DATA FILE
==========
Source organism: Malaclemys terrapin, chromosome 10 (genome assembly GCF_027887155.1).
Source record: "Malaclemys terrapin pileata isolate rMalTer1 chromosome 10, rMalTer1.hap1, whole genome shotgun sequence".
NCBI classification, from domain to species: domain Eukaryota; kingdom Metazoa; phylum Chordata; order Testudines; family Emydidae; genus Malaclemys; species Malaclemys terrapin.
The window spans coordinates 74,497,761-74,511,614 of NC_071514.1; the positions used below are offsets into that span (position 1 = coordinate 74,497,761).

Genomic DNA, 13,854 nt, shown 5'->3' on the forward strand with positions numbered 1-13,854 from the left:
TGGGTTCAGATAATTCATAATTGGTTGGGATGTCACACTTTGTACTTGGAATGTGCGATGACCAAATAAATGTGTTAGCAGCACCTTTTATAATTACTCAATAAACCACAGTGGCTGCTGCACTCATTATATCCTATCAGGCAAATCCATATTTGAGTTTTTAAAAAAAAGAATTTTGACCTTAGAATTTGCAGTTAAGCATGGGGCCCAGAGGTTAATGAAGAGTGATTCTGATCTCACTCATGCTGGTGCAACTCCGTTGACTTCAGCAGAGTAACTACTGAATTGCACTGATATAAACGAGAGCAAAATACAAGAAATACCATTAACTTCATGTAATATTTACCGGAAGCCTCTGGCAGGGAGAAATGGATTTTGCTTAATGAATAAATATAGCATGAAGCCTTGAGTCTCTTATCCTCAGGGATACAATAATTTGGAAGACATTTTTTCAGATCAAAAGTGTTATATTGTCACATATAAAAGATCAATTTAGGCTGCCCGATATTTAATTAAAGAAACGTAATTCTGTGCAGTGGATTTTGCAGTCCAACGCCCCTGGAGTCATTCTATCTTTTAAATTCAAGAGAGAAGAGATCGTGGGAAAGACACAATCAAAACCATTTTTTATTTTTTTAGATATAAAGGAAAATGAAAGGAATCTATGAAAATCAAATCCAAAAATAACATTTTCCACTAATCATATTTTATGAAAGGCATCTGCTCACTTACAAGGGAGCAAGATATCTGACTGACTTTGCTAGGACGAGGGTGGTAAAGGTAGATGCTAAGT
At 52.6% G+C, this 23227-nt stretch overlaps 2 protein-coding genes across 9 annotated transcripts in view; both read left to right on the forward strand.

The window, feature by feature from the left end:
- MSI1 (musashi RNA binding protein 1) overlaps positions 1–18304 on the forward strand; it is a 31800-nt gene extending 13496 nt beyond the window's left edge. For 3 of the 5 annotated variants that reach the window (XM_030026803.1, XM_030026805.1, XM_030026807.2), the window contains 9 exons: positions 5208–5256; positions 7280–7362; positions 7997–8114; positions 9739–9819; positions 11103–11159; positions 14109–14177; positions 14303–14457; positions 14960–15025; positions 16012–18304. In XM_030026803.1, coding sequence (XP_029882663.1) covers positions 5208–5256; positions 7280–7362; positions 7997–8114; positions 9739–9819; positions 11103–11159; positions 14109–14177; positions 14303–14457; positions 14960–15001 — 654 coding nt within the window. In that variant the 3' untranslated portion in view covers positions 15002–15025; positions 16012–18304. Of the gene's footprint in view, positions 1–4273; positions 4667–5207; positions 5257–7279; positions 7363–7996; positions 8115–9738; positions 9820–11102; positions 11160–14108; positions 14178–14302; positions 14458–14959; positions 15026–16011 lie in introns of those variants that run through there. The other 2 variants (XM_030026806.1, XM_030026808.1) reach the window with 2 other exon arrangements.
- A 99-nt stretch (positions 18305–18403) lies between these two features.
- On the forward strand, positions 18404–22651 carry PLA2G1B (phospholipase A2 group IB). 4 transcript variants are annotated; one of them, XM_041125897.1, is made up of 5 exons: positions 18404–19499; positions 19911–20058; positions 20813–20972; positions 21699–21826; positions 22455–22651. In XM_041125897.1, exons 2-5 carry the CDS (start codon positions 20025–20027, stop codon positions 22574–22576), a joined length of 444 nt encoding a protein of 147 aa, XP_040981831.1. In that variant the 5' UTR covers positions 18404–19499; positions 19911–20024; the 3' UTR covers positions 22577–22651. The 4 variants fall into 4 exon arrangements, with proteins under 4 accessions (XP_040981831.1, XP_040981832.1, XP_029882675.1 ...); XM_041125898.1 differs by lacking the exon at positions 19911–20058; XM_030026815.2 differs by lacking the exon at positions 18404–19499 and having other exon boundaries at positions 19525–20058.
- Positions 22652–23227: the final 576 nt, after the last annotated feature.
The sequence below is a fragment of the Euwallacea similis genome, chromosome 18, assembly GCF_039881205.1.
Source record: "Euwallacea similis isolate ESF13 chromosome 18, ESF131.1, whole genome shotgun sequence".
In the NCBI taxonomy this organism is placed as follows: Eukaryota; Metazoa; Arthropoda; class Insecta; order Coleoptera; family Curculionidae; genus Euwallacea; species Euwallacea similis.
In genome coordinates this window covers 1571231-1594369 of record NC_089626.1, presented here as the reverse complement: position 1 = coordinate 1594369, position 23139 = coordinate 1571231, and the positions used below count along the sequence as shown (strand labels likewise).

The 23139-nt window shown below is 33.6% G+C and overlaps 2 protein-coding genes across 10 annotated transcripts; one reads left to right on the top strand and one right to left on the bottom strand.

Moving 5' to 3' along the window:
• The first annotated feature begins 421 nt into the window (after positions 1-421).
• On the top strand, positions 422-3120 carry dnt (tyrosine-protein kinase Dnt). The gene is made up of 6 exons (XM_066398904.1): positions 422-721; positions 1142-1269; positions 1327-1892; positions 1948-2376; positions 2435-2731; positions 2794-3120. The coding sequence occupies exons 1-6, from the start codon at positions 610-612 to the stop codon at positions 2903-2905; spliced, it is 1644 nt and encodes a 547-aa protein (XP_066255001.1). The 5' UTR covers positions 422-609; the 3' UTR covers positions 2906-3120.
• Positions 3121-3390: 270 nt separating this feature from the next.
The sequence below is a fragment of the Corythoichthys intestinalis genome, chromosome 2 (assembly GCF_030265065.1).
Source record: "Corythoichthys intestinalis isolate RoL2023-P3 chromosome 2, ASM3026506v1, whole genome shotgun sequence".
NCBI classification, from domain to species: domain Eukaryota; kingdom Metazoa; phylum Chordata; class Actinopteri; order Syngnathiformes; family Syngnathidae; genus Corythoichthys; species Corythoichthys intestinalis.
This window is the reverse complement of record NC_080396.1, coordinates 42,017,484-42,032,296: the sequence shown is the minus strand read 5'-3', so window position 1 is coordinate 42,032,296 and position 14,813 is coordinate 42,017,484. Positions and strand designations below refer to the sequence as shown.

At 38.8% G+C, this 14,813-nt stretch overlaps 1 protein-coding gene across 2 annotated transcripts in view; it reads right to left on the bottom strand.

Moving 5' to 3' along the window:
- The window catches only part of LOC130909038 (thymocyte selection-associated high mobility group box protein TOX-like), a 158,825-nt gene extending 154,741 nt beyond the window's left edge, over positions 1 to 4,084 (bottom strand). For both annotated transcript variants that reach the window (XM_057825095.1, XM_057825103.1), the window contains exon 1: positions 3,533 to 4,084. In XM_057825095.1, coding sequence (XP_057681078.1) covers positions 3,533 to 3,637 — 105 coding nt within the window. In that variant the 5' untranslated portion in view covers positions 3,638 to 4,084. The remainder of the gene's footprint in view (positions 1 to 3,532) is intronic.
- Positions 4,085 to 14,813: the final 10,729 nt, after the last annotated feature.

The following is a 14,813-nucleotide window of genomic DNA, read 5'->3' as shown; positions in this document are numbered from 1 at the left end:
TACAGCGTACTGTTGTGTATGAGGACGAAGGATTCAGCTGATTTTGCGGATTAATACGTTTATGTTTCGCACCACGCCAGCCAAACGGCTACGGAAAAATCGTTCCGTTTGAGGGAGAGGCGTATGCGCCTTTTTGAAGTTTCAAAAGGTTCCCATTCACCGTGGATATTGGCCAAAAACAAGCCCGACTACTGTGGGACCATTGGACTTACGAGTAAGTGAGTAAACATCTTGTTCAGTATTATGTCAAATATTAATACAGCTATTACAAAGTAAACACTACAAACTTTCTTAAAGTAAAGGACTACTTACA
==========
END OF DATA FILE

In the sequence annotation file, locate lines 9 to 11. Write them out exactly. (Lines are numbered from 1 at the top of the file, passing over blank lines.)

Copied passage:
- MSI1 (musashi RNA binding protein 1) overlaps positions 1–18304 on the forward strand; it is a 31800-nt gene extending 13496 nt beyond the window's left edge. For 3 of the 5 annotated variants that reach the window (XM_030026803.1, XM_030026805.1, XM_030026807.2), the window contains 9 exons: positions 5208–5256; positions 7280–7362; positions 7997–8114; positions 9739–9819; positions 11103–11159; positions 14109–14177; positions 14303–14457; positions 14960–15025; positions 16012–18304. In XM_030026803.1, coding sequence (XP_029882663.1) covers positions 5208–5256; positions 7280–7362; positions 7997–8114; positions 9739–9819; positions 11103–11159; positions 14109–14177; positions 14303–14457; positions 14960–15001 — 654 coding nt within the window. In that variant the 3' untranslated portion in view covers positions 15002–15025; positions 16012–18304. Of the gene's footprint in view, positions 1–4273; positions 4667–5207; positions 5257–7279; positions 7363–7996; positions 8115–9738; positions 9820–11102; positions 11160–14108; positions 14178–14302; positions 14458–14959; positions 15026–16011 lie in introns of those variants that run through there. The other 2 variants (XM_030026806.1, XM_030026808.1) reach the window with 2 other exon arrangements.
- A 99-nt stretch (positions 18305–18403) lies between these two features.
- On the forward strand, positions 18404–22651 carry PLA2G1B (phospholipase A2 group IB). 4 transcript variants are annotated; one of them, XM_041125897.1, is made up of 5 exons: positions 18404–19499; positions 19911–20058; positions 20813–20972; positions 21699–21826; positions 22455–22651. In XM_041125897.1, exons 2-5 carry the CDS (start codon positions 20025–20027, stop codon positions 22574–22576), a joined length of 444 nt encoding a protein of 147 aa, XP_040981831.1. In that variant the 5' UTR covers positions 18404–19499; positions 19911–20024; the 3' UTR covers positions 22577–22651. The 4 variants fall into 4 exon arrangements, with proteins under 4 accessions (XP_040981831.1, XP_040981832.1, XP_029882675.1 ...); XM_041125898.1 differs by lacking the exon at positions 19911–20058; XM_030026815.2 differs by lacking the exon at positions 18404–19499 and having other exon boundaries at positions 19525–20058.